Instead of a cooler, which previous posts would indicate would not be required for these engines, why not just plumb in an extra tank and connect as if it were an oil cooler? This would negate any additional head pressure since it would be below the level of the return line. Although I think the amount of added head will be nil for the angled backbone. I would think if anything, the added head, as slight as it might be, would help the pump on the suction side, since it's been reported that these pumps don't suck as well as they pump.

Don't like my raincoat, huh? It's something you wish you had when a hydraulic line lets go. Trust me on that one.

Better make sure the original fill cap seals well. And you might put a piece of tape over it with DO NOT OPEN on it. Because if you don't, you know one of your mates is gonna open up that cap to smell your oil or something one day when your back is turned. You might still want to keep that tarp on the floor.

regards,
Rob

Last edited by Snakeoil; 01-08-2011 at 11:30 AM.
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Old 01-08-2011, 06:25 PM   #35 (permalink)
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OIF Additional Capacity

Hi John, I do not believe that the extra head caused by the addition of 1-2 litres of oil will impact on the scavenge pipe outlet. The oil pump is of the piston variety and thus provides a 'positive' and solid flow. I would have more concern in respect to strain on the pump if the scavenge side had to feed both an after market oil filter and force oil through a front mounted radiator. Although, many on this forum have no problem whatsoever with that arrangement. The reason why the flow from the scavenge pipe is intermittant and slow is that the scavenge side of the pump has a lot more capacity than the pressure side. This is evidenced by the relative diameters of the pump pistons where it can be seen that the scavenge piston has a 12.3mm and the pressure side 10.3mm.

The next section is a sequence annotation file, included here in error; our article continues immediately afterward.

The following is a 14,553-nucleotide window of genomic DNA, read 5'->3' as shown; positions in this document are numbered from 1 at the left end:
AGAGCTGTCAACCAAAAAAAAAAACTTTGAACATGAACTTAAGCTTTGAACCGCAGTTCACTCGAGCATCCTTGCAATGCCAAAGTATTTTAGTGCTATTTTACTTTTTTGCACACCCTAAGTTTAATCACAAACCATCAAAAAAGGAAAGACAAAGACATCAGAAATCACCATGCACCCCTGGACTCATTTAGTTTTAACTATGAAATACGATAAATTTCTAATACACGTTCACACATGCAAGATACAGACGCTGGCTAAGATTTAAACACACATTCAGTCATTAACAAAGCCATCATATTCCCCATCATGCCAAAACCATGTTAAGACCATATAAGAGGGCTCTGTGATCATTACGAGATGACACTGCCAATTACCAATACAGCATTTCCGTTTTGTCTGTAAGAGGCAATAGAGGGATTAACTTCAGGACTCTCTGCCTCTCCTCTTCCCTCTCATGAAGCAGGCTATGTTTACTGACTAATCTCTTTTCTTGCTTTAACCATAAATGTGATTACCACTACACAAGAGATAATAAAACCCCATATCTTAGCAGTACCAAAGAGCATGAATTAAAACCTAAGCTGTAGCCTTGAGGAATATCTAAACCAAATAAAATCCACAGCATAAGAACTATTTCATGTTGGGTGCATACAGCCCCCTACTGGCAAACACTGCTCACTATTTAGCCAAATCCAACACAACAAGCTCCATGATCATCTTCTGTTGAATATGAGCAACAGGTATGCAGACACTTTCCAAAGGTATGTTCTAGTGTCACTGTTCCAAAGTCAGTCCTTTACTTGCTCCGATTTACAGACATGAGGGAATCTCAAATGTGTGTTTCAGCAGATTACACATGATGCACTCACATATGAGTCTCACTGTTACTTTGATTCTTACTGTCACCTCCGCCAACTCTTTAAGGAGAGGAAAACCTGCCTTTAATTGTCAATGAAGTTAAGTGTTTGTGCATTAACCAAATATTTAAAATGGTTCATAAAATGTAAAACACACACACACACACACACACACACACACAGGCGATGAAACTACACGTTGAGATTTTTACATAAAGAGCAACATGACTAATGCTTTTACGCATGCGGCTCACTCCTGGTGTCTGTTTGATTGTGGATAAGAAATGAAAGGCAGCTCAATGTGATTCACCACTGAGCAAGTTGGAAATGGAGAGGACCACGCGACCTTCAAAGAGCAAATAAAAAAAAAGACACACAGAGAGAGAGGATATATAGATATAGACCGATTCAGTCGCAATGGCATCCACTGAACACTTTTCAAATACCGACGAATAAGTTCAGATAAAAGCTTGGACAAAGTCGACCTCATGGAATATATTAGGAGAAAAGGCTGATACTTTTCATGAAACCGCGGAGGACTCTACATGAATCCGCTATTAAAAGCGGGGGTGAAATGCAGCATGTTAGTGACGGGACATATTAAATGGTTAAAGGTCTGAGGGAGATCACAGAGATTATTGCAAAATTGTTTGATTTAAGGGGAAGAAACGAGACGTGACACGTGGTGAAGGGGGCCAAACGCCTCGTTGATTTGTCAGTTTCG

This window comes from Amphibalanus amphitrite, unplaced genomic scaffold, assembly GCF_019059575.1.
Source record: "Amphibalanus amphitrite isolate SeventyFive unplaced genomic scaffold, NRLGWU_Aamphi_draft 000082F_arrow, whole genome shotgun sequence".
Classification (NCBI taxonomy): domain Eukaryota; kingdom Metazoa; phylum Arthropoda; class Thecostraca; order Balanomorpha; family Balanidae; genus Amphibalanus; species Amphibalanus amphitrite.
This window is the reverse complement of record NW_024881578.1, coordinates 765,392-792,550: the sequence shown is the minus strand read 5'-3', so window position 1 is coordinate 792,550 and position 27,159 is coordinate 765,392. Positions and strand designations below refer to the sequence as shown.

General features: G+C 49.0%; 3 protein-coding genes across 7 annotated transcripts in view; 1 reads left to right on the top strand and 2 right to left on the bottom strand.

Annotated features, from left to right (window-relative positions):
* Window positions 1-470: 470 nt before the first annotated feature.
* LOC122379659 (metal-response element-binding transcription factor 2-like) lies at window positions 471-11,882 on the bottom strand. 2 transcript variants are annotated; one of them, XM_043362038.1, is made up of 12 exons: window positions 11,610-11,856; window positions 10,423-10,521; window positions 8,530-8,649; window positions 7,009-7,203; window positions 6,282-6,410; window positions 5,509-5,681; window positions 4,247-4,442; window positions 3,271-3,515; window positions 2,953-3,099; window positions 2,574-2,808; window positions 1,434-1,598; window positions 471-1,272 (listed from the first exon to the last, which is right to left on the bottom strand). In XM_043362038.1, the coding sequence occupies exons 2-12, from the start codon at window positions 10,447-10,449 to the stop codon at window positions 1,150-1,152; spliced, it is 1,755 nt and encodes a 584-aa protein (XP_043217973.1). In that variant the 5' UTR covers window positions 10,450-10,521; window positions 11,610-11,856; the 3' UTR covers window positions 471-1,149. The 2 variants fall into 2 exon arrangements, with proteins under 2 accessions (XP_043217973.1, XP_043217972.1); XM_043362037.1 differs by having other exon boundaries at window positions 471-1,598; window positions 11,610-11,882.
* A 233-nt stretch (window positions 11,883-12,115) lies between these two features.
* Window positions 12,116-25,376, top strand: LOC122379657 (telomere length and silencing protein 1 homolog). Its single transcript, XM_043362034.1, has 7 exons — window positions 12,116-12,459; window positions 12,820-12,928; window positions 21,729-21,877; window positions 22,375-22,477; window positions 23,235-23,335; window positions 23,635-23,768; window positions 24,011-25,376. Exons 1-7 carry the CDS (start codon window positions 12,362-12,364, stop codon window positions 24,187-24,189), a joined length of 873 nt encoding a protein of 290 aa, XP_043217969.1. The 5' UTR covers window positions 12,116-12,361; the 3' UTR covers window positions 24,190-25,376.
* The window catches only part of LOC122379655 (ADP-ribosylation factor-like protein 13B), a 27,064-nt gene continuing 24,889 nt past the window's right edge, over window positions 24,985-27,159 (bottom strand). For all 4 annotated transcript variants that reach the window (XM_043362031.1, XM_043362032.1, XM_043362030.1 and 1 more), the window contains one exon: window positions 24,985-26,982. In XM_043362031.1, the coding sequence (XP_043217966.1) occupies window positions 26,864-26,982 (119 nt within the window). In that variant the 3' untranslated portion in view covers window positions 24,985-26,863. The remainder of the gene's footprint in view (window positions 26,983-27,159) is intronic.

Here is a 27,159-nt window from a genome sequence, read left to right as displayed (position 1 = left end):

Just to further prove the point, try to hold your finger against the outlet of the pipe with engine idleing and cold, this will give you an indication of the force inherent in the pump.

Yes Rob, will ensure there is no accidental opening of the sealed filler cap.

Speaking of the filler cap, it has been suggested by a Mate that I drill and tap into the filler cap a pressure oil filler. A bit like a grease nipple and designed to feed oil into tanks where there is no access at the head. A standard grease gun, with an adapter for the oil nipple fitted, can then be used to feed in the additional oil. Hmmmmmmmmmm !
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Old 11-24-2012, 10:57 PM   #36 (permalink)
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Did this ever happen? was there ever a final answer?
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Old 11-24-2012, 11:38 PM   #37 (permalink)